Sunday, October 25, 2009

Sun Ho's Quesetions - 10/26

Week 9: October 26 – Semiotic, Marxist & Metaphorical Analysis

1. In chapter 1, Berger (2005) wrote about semiotic analysis of television. Although my group's assignment wasn't grounded on semiotic analysis, there was one thing I kept thinking about while writing up my analysis and Berger also mentions about it in the chapter:

" its [semiotic analysis'] concern for the relationship of elements and production of meaning in a text, it ignores the quality of the work itself" (p. 34).

He says it may be like "judging a meal by the quality of the ingredients, without any concern for how the food was cooked or how it tasted like." For example, see how the signifier and signified are defined when camera work and editing techniques are examined: e.g. pan down (signifier) - power, authority (signified); cut (signifier) - simultaneity, excitement (signified). It indeed is exciting to look at the "ingredients" but after a while you think, okay what was the meal again? How was it cooked? Does it taste good? I completely agree and would like to think about some of the solutions to it.

2. Berger concludes chapter 2 by saying, "ultimately, each of us has to decide whether Marxism still makes sense...if not, he or she should approach media analysis from another viewpoint" (p. 70). Interesting to see this part where he recognizes the primacy of individual subjectivity when talking about Marxist analysis..!

3. Berger starts chapter 5 by explaining the process of code-breaking in these analyses using Agatha Christie's work, Murder on the Orient Express: "All kinds of signs and significations are observable, but the connections among them are not obvious. Once we see how they are related and 'break the code' the mystery is solved" (p. 143). As an example, the author examines the story in multiple dimensions including oppositions, social and political dimensions of class vs communality of interest. I guess my thoughts are going back to our conversation last week about interpreting one's grandmother's activities as feminist or not. In journalism and mass communication research, I think we need to be more careful in assembling the codes and making sense of the meanings - but what makes our analyses more powerful when we deal with news programs?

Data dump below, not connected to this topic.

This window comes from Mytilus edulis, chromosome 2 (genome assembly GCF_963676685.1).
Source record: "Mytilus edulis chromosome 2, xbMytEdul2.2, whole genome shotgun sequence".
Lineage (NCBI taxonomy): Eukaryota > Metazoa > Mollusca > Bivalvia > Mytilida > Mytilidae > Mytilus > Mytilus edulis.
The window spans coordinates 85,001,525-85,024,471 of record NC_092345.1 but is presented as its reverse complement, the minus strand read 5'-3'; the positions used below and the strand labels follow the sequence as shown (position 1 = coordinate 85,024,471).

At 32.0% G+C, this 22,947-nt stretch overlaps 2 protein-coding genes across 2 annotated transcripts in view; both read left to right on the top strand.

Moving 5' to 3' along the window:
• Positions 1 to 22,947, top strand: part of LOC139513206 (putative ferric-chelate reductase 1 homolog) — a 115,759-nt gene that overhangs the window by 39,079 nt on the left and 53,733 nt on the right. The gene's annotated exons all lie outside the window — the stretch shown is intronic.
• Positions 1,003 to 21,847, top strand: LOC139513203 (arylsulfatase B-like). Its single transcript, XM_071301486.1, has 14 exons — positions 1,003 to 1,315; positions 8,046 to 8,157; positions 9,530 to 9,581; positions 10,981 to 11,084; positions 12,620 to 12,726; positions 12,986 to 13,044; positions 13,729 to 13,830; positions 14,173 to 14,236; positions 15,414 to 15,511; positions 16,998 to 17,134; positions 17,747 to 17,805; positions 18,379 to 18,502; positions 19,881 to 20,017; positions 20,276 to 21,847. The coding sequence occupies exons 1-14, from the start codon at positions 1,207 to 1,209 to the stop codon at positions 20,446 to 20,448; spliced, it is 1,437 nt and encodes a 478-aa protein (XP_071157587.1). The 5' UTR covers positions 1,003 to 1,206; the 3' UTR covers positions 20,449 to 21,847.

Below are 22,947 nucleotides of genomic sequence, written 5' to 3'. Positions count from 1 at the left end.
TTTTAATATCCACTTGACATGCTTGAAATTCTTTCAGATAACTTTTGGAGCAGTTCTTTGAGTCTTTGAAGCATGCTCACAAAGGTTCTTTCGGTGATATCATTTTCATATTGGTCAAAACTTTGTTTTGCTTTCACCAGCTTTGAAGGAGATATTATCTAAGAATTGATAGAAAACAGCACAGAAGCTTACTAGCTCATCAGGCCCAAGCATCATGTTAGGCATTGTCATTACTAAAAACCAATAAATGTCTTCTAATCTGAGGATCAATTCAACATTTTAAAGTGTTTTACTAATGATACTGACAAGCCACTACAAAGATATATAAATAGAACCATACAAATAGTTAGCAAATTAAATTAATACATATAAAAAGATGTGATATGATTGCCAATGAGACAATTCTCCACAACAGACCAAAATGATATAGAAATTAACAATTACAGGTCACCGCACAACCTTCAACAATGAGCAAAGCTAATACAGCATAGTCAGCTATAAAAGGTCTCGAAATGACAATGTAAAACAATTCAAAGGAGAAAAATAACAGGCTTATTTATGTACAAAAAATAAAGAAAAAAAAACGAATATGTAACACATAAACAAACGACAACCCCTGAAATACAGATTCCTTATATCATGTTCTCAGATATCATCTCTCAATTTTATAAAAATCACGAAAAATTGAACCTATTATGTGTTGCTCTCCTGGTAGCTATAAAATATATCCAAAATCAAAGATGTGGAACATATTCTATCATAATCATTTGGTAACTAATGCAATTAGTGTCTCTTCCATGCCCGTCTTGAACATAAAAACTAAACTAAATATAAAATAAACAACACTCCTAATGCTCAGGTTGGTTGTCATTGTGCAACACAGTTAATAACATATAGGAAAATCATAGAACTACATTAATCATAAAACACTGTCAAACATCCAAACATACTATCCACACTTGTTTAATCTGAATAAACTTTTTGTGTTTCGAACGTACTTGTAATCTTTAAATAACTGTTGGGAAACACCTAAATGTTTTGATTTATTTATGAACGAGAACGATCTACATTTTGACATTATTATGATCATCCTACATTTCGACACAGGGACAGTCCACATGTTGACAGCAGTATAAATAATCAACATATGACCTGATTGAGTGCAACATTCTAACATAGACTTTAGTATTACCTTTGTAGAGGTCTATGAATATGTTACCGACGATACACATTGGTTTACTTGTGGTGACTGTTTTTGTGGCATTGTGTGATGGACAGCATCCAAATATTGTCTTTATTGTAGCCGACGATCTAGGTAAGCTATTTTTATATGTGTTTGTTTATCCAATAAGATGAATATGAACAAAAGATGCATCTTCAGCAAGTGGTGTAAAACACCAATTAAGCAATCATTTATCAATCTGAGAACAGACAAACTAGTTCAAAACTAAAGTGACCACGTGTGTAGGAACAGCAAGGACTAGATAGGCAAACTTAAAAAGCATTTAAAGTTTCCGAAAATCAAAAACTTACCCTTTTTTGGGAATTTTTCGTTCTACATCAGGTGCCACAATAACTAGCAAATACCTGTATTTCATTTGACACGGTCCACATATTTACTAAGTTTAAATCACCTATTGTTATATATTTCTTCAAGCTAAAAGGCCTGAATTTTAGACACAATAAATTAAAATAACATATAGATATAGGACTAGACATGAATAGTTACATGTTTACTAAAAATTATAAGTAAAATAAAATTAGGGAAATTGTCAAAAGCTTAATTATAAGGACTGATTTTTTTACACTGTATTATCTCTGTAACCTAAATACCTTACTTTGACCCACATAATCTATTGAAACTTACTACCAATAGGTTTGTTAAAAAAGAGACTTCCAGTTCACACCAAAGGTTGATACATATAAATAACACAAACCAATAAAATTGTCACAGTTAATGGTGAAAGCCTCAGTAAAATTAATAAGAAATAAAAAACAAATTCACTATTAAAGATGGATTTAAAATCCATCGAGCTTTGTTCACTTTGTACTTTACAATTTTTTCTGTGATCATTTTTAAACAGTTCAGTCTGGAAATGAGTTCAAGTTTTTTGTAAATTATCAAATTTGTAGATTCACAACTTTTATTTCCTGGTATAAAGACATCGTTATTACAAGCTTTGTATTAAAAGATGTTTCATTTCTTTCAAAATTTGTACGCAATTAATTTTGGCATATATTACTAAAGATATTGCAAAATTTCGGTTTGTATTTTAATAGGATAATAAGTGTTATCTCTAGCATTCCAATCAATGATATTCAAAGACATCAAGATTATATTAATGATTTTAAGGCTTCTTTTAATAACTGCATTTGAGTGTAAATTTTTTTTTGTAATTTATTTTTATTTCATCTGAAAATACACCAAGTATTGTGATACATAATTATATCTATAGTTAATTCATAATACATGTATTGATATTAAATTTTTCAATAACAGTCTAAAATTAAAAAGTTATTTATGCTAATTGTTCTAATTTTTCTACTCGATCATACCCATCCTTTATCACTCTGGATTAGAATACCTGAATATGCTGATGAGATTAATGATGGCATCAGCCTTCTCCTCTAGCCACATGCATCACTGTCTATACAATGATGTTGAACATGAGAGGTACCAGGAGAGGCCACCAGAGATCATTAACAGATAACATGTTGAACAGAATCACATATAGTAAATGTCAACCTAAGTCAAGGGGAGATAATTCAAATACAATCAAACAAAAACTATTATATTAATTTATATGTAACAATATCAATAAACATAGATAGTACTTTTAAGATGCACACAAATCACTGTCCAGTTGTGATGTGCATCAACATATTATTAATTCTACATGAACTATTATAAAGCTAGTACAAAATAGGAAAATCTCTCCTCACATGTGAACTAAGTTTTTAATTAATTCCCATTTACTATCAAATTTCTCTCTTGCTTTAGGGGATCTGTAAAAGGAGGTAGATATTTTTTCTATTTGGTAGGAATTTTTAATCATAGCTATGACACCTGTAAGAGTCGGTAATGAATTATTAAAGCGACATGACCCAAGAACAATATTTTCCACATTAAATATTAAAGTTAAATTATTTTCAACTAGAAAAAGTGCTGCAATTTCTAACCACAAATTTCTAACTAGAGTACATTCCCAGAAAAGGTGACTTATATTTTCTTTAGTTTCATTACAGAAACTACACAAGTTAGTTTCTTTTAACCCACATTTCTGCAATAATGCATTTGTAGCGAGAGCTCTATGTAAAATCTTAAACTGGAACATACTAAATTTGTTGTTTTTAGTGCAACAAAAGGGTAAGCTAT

4. Ana (2002) provides a great framework on topics of metaphor and public opinion. Methods and examples included in section 7 was particularly interesting. However, the author once compares journalistic writing with fiction writing about similar political topics and concludes that "the metaphors in newstexts are relatively underdeveloped stylistic devices." Now can journalistic writing be compared to fiction writing in these analyses?

5. Faux & Kim (2006) suggest a multileveled dialectical analysis for examination of photographic images. I really enjoyed reading the first two sections, layering of the image and dialectical perspectives. However, after reading the methods section, I had to read again the above two parts to find out how their method matches the concept of multileveled dialectical analysis. Is it only me who wanted to hear more about their method?!

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